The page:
Citing Government "Blacklist"; Policy, ACLU Rejects $500,000 from Funding Program
FOR IMMEDIATE RELEASE
NEW YORK – In a letter sent today to the head of the Combined Federal Campaign, which administers charitable donations from federal and state employees to more than 2,000 non-profits, the American Civil Liberties Union said that it would reject $500,000 in contributions from private individuals rather than submit to a government “blacklist” policy.
“It is increasingly clear that the Patriot Act and the government’s ‘war on terror’ are threatening the ability of America’s non-profit charities to do their essential work,” ACLU Executive Director Anthony Romero said in a letter to campaign director Mara Patermaster. “By requiring non-profit charities to check their employees against a ‘black list’ in order to receive donations from the CFC, you are furthering a climate of fear and intimidation that undermines the health and well-being of this nation.”
Romero said in the letter that legal advice his group had received indicates that they were not required to check employees against the list, and they would never have participated in the program if they thought otherwise. But after Patermaster said in a New York Times interview today that the ACLU could be excluded from the program for “violating the government’s policy,” the ACLU took decisive action.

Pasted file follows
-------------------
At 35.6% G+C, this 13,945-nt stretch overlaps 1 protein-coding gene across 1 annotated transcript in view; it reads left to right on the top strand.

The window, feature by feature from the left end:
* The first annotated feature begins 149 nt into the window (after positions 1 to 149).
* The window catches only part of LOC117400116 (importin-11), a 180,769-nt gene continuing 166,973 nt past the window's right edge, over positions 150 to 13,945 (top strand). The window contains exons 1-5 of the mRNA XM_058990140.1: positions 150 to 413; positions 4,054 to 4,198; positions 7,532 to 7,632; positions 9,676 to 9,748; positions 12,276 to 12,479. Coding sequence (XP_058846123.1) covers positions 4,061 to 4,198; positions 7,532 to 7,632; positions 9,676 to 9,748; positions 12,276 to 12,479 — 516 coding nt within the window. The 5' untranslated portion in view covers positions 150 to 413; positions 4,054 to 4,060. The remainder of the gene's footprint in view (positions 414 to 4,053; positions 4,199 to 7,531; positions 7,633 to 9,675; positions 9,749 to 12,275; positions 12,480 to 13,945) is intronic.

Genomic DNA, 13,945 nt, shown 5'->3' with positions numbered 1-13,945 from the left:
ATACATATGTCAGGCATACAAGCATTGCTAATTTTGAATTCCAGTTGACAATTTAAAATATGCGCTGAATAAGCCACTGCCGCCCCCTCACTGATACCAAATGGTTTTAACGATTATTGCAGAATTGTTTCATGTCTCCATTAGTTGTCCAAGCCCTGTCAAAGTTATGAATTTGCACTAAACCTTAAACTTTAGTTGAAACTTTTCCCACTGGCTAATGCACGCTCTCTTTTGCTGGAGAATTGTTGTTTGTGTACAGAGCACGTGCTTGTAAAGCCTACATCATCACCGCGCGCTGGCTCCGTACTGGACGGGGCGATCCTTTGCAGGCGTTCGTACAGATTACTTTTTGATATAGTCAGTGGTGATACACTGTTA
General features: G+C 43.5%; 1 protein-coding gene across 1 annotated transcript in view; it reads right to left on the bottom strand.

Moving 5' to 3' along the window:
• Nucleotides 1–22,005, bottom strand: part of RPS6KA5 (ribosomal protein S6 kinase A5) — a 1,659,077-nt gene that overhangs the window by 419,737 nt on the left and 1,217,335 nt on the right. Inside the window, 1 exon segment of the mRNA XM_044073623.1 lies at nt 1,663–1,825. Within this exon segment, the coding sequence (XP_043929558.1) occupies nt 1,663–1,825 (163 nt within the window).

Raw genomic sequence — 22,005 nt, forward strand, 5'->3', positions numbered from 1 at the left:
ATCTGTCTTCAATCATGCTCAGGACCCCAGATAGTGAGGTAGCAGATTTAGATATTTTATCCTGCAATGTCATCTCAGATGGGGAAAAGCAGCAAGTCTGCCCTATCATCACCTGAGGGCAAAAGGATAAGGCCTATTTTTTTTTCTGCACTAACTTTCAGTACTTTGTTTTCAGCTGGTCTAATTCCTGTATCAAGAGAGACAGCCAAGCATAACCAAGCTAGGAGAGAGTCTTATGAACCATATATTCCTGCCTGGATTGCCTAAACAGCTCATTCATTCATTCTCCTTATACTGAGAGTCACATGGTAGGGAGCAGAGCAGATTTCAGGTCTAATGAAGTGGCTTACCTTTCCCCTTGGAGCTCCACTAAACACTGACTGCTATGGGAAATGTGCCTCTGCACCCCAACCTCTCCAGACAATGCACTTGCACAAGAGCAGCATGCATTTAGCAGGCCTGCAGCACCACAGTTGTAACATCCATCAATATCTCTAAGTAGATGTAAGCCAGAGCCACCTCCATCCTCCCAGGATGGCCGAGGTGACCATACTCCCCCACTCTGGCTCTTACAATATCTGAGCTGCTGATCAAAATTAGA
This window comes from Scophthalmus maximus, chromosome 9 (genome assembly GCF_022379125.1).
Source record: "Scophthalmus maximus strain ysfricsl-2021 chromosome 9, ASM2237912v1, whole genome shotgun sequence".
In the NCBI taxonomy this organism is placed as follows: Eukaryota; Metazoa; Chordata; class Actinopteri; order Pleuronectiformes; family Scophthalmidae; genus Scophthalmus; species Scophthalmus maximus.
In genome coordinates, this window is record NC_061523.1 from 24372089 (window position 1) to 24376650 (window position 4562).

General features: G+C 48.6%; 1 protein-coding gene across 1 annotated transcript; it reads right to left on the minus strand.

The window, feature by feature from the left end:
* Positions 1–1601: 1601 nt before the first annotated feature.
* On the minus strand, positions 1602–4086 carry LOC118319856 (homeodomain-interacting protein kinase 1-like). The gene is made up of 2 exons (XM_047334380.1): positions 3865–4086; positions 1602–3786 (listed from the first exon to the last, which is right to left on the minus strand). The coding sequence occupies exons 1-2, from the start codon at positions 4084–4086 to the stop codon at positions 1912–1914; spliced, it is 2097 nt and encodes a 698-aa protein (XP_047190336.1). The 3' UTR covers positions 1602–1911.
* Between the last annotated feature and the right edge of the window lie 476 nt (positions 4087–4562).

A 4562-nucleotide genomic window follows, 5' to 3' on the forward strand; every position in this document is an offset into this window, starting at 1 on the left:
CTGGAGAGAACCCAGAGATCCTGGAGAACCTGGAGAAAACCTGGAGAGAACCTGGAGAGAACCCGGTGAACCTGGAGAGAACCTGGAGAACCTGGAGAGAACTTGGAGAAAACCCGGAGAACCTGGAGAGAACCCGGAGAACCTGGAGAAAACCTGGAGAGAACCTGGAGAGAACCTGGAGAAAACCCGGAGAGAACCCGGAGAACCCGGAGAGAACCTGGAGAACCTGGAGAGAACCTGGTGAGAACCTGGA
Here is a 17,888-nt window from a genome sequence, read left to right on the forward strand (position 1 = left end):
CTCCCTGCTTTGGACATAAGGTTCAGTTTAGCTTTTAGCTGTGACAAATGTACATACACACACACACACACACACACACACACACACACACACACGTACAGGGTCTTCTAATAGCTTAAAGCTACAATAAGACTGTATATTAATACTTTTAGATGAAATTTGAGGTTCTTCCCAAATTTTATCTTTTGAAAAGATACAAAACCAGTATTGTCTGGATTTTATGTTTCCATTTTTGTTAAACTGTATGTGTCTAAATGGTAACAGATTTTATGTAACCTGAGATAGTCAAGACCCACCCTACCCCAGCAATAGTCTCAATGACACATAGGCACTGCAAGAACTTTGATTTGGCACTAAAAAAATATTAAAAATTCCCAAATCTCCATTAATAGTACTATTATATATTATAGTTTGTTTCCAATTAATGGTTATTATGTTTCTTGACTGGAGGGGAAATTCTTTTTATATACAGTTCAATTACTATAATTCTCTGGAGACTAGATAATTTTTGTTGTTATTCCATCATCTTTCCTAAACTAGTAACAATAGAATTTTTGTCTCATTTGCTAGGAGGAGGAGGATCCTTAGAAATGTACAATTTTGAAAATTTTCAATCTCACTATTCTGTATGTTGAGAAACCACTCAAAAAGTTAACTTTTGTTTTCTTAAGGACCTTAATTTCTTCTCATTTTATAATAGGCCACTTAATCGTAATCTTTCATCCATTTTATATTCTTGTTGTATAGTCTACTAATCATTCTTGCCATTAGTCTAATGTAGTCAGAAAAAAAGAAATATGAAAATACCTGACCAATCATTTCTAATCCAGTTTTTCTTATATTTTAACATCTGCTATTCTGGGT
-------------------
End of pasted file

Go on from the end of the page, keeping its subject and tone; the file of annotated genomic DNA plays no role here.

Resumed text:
“We will determine the best court for challenging the CFC restrictions in court,” Romero said in the letter. “And, in this climate of fear and intimidation, we will act not only on our behalf, but on behalf of our nation’s non-profits, to defend ourselves against John Ashcroft and a government that tramples on the Constitution in the name of national security.”
The list of more than 2,000 charities includes 4-H, National Public Radio and the Alzheimer’s Association, as well as other civil liberties and civil rights defenders. According to news reports, the campaign distributed $250 million to these groups last year. A complete list of the groups affected is online at: /node/37725
Romero noted that the CFC program is not a government-funded program, but one that channels private charitable donations from federal employees and military personnel to participating non-profits.
In a statement issued earlier today, Romero said, “The ACLU will not be intimidated. We will not compromise. We will never check any of our employees against a government list. And we absolutely will not accept any funding that undermines or threatens our principles or our mission.”
Anthony Romero’s statement is online at:
The ACLU letter to Mara Patermaster is online at:
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